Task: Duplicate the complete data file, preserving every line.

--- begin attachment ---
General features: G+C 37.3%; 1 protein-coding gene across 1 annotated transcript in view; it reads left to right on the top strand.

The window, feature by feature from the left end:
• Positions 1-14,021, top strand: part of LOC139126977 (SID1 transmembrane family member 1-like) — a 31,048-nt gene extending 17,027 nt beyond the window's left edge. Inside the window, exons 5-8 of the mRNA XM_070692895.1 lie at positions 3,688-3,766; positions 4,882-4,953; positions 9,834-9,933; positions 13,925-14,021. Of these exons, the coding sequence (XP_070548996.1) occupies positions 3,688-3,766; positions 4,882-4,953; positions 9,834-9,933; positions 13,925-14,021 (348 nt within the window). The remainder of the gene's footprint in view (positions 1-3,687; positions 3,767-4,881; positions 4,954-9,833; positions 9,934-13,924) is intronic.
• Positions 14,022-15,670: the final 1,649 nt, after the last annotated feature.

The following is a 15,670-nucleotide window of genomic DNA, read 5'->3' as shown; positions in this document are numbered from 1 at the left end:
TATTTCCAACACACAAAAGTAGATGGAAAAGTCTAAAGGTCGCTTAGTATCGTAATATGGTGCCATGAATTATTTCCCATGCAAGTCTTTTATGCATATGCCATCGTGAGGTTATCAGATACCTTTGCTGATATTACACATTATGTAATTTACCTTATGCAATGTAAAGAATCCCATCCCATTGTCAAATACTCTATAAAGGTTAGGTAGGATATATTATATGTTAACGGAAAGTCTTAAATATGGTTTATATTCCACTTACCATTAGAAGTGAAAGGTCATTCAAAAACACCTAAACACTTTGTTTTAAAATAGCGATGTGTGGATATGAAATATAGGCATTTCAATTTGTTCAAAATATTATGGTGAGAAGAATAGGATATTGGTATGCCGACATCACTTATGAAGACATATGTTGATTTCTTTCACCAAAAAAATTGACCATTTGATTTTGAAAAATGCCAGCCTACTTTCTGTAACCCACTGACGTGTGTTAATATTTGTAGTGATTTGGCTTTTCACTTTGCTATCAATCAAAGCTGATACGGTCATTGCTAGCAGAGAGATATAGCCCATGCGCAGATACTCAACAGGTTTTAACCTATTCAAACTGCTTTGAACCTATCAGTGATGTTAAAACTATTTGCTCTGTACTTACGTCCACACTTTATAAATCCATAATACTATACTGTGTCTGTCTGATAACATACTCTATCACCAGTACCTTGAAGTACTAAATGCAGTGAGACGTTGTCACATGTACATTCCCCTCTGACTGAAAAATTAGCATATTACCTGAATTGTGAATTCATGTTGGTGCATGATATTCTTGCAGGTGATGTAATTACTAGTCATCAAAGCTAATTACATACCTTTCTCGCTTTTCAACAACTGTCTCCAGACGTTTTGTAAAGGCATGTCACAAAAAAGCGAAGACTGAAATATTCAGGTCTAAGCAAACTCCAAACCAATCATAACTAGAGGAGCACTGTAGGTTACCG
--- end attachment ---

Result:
General features: G+C 37.3%; 1 protein-coding gene across 1 annotated transcript in view; it reads left to right on the top strand.

The window, feature by feature from the left end:
• Positions 1-14,021, top strand: part of LOC139126977 (SID1 transmembrane family member 1-like) — a 31,048-nt gene extending 17,027 nt beyond the window's left edge. Inside the window, exons 5-8 of the mRNA XM_070692895.1 lie at positions 3,688-3,766; positions 4,882-4,953; positions 9,834-9,933; positions 13,925-14,021. Of these exons, the coding sequence (XP_070548996.1) occupies positions 3,688-3,766; positions 4,882-4,953; positions 9,834-9,933; positions 13,925-14,021 (348 nt within the window). The remainder of the gene's footprint in view (positions 1-3,687; positions 3,767-4,881; positions 4,954-9,833; positions 9,934-13,924) is intronic.
• Positions 14,022-15,670: the final 1,649 nt, after the last annotated feature.

The following is a 15,670-nucleotide window of genomic DNA, read 5'->3' as shown; positions in this document are numbered from 1 at the left end:
TATTTCCAACACACAAAAGTAGATGGAAAAGTCTAAAGGTCGCTTAGTATCGTAATATGGTGCCATGAATTATTTCCCATGCAAGTCTTTTATGCATATGCCATCGTGAGGTTATCAGATACCTTTGCTGATATTACACATTATGTAATTTACCTTATGCAATGTAAAGAATCCCATCCCATTGTCAAATACTCTATAAAGGTTAGGTAGGATATATTATATGTTAACGGAAAGTCTTAAATATGGTTTATATTCCACTTACCATTAGAAGTGAAAGGTCATTCAAAAACACCTAAACACTTTGTTTTAAAATAGCGATGTGTGGATATGAAATATAGGCATTTCAATTTGTTCAAAATATTATGGTGAGAAGAATAGGATATTGGTATGCCGACATCACTTATGAAGACATATGTTGATTTCTTTCACCAAAAAAATTGACCATTTGATTTTGAAAAATGCCAGCCTACTTTCTGTAACCCACTGACGTGTGTTAATATTTGTAGTGATTTGGCTTTTCACTTTGCTATCAATCAAAGCTGATACGGTCATTGCTAGCAGAGAGATATAGCCCATGCGCAGATACTCAACAGGTTTTAACCTATTCAAACTGCTTTGAACCTATCAGTGATGTTAAAACTATTTGCTCTGTACTTACGTCCACACTTTATAAATCCATAATACTATACTGTGTCTGTCTGATAACATACTCTATCACCAGTACCTTGAAGTACTAAATGCAGTGAGACGTTGTCACATGTACATTCCCCTCTGACTGAAAAATTAGCATATTACCTGAATTGTGAATTCATGTTGGTGCATGATATTCTTGCAGGTGATGTAATTACTAGTCATCAAAGCTAATTACATACCTTTCTCGCTTTTCAACAACTGTCTCCAGACGTTTTGTAAAGGCATGTCACAAAAAAGCGAAGACTGAAATATTCAGGTCTAAGCAAACTCCAAACCAATCATAACTAGAGGAGCACTGTAGGTTACCG